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What is the Nagaland governor up to?

By SANDEEP PANDEY
July 11, 2020 14:51 IST
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By writing a scathing letter to Chief Minister Neiphiu Rio on the breakdown in law and order in the state, is Governor R N Ravi creating the ground for consolidating his power and directly influence proceedings in the state, asks Sandeep Pandey.

IMAGE: Nagaland Governor R N Ravi, left, briefs Prime Minister Narendra Damodardas Modi in New Delhi. Photograph: ANI Phot.

Nagaland Governor R N Ravi has written a scathing letter to Chief Minister Neiphiu Rio alleging the complete collapse of law and order and the elected government's unwillingness to resist several armed groups indulging in extortion and violence.

Ravi has revealed that some of these groups are running their 'governments,' illegally levying taxes on items from salt to construction material.

The governor stated that government accommodation in forest areas have been taken over by some such groups which are involved in illegal felling of trees and encroachment of forest areas in contravention of a Supreme Court order of 2001.

He goes on to say that offenders apprehended under the Indian Arms Act, Explosive Substance Act and Nagaland Security Regulations which carry punishment for five years get away easily because of collusion of public prosecutors with the accused, making a mockery of law and order.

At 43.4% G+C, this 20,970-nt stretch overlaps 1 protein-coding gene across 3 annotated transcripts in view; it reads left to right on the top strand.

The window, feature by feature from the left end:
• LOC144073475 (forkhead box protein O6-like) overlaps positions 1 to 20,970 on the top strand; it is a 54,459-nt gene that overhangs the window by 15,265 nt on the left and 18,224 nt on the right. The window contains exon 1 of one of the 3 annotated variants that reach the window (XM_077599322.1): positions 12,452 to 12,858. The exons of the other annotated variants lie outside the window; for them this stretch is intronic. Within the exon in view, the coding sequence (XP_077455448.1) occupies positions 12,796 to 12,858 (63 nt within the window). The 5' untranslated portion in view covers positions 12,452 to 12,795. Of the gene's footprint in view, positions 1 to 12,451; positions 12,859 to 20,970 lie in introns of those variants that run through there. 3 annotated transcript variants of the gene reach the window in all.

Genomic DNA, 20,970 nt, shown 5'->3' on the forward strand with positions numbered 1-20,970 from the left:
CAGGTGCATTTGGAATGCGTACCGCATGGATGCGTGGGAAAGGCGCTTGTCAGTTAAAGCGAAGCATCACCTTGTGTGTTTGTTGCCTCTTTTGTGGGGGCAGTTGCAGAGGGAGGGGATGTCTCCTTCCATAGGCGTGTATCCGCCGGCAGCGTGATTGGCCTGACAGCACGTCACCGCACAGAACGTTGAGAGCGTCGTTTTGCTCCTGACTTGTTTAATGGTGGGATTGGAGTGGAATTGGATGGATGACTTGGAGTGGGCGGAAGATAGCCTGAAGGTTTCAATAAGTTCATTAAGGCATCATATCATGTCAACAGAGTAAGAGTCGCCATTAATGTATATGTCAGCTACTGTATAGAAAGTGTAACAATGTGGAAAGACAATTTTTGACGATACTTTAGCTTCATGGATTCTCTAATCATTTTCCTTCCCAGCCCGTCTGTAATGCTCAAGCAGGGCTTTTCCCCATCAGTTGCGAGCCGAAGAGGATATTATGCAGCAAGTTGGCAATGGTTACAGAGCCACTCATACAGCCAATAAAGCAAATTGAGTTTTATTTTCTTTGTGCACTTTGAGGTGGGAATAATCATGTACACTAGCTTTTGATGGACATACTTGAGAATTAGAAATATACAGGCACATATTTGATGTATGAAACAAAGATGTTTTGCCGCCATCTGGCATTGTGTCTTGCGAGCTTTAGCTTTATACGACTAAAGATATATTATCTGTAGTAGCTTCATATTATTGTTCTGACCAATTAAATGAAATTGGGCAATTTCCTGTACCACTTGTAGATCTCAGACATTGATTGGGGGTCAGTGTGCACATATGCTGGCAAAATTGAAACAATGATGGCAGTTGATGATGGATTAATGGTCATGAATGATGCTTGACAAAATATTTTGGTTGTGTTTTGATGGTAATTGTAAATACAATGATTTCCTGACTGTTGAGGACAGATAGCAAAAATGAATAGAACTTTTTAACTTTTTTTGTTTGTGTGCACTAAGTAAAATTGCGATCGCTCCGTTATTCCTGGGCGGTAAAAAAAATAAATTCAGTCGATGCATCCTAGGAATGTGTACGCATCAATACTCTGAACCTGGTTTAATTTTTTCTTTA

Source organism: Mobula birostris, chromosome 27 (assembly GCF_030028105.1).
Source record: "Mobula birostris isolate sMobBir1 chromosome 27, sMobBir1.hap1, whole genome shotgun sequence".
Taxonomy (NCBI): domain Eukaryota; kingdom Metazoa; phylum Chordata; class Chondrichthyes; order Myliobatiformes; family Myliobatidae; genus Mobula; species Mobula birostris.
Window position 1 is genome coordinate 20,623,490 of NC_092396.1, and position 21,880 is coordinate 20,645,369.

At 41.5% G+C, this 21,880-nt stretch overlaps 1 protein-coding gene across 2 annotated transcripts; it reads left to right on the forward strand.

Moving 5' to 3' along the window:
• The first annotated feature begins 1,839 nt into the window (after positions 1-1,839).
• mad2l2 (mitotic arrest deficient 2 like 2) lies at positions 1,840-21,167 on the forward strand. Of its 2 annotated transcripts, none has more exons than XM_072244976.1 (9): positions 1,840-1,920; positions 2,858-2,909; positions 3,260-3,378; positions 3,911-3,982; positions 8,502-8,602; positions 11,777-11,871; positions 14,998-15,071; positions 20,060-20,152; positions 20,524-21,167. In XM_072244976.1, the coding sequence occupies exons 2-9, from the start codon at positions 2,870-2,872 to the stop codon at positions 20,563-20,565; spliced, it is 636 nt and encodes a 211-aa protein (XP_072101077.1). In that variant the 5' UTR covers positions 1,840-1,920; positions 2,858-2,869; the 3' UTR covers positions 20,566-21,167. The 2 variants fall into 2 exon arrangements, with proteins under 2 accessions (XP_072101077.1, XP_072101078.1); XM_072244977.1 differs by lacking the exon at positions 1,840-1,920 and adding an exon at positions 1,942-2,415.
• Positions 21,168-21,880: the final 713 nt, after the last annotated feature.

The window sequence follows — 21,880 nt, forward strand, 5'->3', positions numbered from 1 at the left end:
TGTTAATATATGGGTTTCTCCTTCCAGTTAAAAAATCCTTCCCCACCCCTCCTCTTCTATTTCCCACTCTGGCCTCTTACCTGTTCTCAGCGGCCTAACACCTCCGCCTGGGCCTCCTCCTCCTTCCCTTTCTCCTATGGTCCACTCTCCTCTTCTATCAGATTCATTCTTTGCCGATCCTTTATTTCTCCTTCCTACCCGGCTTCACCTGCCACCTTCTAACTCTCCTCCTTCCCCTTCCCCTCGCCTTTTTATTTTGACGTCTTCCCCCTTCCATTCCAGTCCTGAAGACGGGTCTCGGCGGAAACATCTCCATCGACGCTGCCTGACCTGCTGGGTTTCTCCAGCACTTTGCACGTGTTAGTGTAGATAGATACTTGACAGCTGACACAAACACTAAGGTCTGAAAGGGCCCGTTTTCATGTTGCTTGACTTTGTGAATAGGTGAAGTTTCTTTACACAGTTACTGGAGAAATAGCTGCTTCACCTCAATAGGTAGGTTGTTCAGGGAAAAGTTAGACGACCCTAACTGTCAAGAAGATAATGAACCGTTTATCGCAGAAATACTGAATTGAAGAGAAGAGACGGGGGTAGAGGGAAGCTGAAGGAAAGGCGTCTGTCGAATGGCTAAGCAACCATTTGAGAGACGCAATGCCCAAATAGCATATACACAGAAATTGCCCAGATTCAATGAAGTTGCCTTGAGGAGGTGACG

Ravi has just made public what is well known about the north east --that a variety of groups extort money from government employees, too.

 

As the interlocutor on behalf of the Government of India, Ravi signed -- in Prime Minister Narendra Damodardas Modi's presence -- on August 3, 2015, a framework agreement with leaders of the National Socialist Council of Nagalim (Isak-Muivah), the most prominent insurgent group in Nagaland, the leader of which Thuingaleng Muivah is described as 'Ato Kilonser' (translated as prime minister).

The agreement itself has phrases like 'shared soverignty,' 'peaceful co-existence,' and 'inclusive relationship,' implying some scope for autonomy was visualised for the Naga people.